NASA lost the space shuttle Columbia 10 years ago Friday and 12 children lost a parent.
A decade later, the youngest is now 15 and the oldest is 32. The oldest son of Columbia's pilot is now a Marine captain with three young children of his own. The commander's daughter is a seminary student. The young boy who lost his astronaut mother now likes scuba diving and parachuting, just like mom.
NASA will remember Columbia's seven astronauts at a public memorial service at Florida's Kennedy Space Center on Friday morning. The shuttle was headed home from a 16-day science mission when it broke apart over Texas on Feb. 1, 2003, because of damage to its left wing.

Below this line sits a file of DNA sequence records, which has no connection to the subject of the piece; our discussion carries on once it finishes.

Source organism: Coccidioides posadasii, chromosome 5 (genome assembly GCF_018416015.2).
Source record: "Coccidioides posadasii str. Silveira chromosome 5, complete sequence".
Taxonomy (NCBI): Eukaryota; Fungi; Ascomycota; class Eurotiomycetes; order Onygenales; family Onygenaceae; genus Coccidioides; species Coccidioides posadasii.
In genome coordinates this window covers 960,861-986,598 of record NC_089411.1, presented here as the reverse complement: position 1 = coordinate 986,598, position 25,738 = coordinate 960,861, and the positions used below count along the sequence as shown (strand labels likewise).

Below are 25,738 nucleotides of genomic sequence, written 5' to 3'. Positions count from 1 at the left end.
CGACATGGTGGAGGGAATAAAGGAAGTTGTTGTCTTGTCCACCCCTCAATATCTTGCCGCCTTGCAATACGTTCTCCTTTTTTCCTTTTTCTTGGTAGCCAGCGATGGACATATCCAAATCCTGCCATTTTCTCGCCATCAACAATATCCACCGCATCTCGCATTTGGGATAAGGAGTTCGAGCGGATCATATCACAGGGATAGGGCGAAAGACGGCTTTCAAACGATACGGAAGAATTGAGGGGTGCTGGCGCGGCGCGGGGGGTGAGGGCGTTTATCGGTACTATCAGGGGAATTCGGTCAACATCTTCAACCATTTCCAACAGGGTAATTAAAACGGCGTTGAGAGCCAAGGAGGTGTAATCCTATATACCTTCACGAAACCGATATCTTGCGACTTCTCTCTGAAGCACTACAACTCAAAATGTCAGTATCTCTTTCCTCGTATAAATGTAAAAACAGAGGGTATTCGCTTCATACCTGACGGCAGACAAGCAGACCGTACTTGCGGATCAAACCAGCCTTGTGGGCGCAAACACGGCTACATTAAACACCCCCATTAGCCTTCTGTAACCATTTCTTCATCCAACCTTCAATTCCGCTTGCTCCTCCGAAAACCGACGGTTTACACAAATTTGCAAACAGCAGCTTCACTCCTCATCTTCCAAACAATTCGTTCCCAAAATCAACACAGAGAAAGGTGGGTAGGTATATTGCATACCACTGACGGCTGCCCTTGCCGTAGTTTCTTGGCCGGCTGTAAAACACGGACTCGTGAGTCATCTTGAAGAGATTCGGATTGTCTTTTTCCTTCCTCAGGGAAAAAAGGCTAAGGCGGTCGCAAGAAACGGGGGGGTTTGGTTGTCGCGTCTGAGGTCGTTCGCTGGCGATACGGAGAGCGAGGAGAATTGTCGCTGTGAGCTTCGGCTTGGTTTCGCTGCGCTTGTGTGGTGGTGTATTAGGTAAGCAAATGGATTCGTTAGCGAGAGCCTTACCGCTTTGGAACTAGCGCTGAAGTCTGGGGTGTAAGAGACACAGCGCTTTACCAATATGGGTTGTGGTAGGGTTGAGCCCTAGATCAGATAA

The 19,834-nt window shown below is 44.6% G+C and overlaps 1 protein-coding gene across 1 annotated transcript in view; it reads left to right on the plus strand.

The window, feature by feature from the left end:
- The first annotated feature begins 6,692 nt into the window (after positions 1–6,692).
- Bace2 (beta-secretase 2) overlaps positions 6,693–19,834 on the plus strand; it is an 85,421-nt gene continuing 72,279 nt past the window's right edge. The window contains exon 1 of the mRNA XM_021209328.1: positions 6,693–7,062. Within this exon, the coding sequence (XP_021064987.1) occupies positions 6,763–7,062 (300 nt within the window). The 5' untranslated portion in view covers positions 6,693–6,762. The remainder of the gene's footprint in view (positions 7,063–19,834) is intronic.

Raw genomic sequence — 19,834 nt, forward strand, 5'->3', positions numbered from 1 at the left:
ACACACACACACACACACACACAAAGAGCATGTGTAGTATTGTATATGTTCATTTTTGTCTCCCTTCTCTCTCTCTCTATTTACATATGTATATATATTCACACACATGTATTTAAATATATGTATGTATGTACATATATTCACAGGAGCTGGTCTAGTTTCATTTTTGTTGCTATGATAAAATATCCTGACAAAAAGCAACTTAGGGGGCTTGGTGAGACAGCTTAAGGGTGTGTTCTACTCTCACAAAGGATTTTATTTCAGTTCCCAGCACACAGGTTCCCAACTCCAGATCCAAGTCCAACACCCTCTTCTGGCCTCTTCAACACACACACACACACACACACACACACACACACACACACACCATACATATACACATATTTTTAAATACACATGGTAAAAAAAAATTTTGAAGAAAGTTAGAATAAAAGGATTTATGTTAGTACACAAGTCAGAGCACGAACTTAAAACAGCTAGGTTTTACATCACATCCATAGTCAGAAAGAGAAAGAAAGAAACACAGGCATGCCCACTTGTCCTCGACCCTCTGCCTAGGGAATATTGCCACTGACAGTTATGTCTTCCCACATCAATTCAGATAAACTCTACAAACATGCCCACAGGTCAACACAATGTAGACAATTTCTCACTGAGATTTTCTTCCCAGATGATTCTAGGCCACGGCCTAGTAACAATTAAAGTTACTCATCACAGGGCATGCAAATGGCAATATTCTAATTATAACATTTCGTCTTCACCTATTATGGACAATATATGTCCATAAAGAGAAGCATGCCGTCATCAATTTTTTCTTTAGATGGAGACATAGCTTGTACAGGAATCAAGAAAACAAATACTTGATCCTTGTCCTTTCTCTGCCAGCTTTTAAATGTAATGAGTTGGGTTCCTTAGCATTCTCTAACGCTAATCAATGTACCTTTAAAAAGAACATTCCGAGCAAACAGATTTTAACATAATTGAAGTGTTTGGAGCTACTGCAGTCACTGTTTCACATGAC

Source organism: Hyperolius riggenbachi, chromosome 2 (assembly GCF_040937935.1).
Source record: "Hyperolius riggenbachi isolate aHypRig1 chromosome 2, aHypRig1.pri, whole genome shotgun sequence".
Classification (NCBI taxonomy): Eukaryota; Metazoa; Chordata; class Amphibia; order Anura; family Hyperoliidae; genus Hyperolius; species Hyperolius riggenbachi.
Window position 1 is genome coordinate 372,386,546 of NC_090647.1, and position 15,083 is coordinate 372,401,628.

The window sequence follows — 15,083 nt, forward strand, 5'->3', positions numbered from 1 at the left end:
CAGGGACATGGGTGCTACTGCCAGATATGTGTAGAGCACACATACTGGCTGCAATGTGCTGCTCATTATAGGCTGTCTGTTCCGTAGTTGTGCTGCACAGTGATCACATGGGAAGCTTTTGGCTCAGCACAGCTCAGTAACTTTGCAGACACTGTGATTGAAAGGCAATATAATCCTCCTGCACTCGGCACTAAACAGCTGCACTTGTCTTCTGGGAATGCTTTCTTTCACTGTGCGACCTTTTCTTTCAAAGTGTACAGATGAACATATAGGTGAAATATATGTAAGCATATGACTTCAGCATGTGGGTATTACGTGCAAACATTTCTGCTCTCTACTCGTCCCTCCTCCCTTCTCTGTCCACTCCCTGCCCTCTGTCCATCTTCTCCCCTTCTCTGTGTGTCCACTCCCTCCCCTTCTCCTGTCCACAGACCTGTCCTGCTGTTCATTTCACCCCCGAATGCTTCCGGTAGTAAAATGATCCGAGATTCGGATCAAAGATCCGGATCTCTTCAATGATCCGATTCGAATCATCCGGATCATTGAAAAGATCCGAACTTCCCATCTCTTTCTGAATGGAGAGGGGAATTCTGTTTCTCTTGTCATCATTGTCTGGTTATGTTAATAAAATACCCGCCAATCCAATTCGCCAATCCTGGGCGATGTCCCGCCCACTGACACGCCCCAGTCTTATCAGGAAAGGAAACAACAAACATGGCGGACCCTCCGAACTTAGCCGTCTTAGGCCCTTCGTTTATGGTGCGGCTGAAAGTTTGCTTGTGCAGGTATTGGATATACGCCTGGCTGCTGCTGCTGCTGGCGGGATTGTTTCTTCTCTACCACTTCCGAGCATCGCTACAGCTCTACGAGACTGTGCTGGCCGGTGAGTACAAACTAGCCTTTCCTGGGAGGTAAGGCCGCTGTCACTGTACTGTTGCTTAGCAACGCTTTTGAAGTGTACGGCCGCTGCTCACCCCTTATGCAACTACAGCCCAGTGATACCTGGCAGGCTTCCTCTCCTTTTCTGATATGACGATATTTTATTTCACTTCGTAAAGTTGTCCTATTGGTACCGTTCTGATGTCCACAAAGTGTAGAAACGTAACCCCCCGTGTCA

Flights resumed two years later and the shuttles were retired in 2011.
NASA's space shuttle flights began three decades ago with Columbia and will end this month with the final voyage of Atlantis and the retirement of the fleet. Between, there were triumphs and tragedies.
Bim, bam, smash! The Sun hurled two clouds of particles in our general direction, putting space weather watchers on alert. There's now a high chance of auroras on Sept. 12 (Friday), according to the National ...
Two big explosions on the surface of the sun will cause a moderate to strong geomagnetic storm on Earth in the coming days, possibly disrupting radio and satellite communications, scientists said Thursday.